It's no secret that most dogs love a good chase.
Now, researchers in Japan are using this feature to remotely control animals without the use of invasive technology.
Recordings of recent experiments with the system show how a dog can be guided to an object and even navigate obstacles by simply following a point of light.
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A YouTube-approved video shows exactly how the new system works. the dog (in this case a poodle) is equipped with a vest that has "light sources in a suit", which light up in the direction in which it should go
According to the team of Tohoku University, the new system allows the movement control of dogs.
A YouTube-approved video shows exactly how it works. the dog (in this case a poodle) is equipped with a vest that has "light sources in a suit", which light up in the direction in which it should go.
In essence, this means that the vest is equipped with a handful of flashlights.
The suit also wears a camera that shows the handler a view from the dog's point of view, allowing the person in charge to see what the dog is seeing as he navigates the room.
Although it may seem simple, the material shows how well this can work to guide a dog through a complex environment without a human at his side.
In the video, the poodle follows the changing points of light around two obstacles to reach the object "A".
When approaching the object to be inspected, the handler also gets a clear view.
According to the researchers, this was achieved with the remote-controlled system.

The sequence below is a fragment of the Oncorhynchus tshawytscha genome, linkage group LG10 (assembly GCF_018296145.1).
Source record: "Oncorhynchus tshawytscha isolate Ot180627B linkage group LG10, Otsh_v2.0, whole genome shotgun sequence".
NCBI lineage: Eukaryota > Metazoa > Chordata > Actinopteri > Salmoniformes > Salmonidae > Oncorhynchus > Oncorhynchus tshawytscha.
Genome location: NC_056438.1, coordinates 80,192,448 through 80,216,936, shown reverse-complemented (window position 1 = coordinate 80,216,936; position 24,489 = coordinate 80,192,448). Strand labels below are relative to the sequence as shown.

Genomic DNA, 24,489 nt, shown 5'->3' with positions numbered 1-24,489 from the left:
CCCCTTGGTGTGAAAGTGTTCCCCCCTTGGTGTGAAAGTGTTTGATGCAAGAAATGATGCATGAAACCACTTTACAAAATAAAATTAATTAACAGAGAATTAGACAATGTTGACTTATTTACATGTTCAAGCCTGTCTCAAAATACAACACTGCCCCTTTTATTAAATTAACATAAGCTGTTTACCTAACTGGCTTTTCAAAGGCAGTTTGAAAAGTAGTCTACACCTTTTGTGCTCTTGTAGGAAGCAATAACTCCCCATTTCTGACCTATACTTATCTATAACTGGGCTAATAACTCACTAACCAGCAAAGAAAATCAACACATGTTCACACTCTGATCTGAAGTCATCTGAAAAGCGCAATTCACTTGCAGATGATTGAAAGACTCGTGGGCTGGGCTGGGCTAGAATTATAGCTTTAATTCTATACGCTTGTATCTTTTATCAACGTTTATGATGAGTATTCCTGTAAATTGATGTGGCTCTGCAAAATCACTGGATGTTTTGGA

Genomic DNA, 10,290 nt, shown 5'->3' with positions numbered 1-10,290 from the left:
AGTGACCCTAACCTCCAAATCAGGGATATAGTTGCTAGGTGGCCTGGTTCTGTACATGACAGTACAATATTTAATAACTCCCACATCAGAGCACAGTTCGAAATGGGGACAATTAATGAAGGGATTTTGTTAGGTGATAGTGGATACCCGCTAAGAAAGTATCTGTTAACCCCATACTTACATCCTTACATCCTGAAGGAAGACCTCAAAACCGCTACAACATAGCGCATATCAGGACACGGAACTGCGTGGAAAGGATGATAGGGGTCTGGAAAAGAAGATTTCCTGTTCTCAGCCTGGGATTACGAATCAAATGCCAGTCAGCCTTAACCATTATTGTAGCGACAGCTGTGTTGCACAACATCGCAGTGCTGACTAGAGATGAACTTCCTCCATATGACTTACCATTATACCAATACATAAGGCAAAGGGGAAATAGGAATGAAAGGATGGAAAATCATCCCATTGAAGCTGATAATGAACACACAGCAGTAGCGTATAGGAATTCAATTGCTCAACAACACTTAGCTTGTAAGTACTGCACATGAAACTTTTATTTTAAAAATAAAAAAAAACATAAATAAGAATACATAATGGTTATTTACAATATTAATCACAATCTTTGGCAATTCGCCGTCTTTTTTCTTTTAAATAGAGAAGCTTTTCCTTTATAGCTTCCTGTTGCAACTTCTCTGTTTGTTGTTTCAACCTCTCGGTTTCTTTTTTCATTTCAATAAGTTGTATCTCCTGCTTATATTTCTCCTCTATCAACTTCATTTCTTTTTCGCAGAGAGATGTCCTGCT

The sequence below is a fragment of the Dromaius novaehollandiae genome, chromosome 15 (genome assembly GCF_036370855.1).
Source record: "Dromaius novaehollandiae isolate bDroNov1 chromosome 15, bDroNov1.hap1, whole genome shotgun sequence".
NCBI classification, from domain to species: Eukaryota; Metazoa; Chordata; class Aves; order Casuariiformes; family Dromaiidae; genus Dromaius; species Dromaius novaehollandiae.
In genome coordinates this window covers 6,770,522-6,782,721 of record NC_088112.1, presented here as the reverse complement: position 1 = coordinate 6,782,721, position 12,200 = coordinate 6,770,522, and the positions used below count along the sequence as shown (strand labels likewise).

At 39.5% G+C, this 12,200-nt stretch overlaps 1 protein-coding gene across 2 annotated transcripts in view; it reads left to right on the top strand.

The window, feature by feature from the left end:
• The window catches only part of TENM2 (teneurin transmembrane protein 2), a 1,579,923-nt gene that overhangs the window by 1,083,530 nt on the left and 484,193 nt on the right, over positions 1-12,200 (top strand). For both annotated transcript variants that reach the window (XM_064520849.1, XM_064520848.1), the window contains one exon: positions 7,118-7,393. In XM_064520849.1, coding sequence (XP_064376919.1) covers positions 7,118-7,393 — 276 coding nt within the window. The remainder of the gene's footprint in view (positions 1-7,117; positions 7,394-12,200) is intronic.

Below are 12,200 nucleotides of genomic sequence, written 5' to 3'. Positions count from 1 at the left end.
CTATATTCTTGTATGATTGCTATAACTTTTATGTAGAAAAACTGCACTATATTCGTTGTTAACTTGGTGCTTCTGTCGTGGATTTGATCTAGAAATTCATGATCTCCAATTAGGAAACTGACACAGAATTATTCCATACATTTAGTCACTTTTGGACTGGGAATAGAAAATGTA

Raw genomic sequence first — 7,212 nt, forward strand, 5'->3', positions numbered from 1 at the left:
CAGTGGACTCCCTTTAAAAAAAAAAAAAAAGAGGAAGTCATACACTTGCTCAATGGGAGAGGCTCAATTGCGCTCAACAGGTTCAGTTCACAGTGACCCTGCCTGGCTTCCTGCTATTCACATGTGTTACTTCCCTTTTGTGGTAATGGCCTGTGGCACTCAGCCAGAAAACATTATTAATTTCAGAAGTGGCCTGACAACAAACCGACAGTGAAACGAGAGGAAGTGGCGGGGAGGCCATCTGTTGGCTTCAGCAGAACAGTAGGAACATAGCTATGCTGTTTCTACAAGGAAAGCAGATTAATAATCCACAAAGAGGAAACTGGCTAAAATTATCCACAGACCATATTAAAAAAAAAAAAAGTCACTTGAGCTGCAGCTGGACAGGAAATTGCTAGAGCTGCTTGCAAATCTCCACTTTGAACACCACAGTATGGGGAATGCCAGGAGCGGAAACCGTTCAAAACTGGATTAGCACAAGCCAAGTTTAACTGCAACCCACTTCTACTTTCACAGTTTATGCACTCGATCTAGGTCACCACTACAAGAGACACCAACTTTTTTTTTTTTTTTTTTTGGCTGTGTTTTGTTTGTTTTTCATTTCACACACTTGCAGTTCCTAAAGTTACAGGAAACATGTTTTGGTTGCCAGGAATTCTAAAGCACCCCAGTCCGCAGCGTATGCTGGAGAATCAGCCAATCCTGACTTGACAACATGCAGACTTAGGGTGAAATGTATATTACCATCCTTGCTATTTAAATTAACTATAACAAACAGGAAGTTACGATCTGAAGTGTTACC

"The dog moved between the desks and arrived at the destination by following the light stimulation given by the operator," says the team.
The suit also carries a camera that shows the dog handler a view from the dog's point of view. This allows the person in charge to see what the dog sees as he navigates the room (top right).
Recordings of recent experiments with the system show how a dog can be directed to an object of interest and even navigate objects by simply following a point of light
WHAT IS YOUR ULTRA-SENSITIVE THOUGHT?
The slimy surface of a canine nose is behind her pronounced sense of smell.
Moist mucus on the nose of a dog smells "before sorts" by blocking the passage of some odor particles more than others, reports the team.
Pennsylvania State University's Brent Craven and his team examined the MRI images of a dog's nasal passage to see how the air went through them.
They found that different types of molecules were taken at different sites along the respiratory tract of nerve cells.
Dogs have much more nerve cells in their nasal passages than humans and a wider choice of receptors that absorb different chemicals.
In this way they can be trained to detect certain odors, for example on USB drives.
This approach could help to improve the efficiency of dogs used in difficult environments.
While search and rescue dogs are able to travel through small spaces to areas that a human caregiver can not reach, it is currently difficult to get them beyond that point.
Here the lighting system or a similar design could come into play.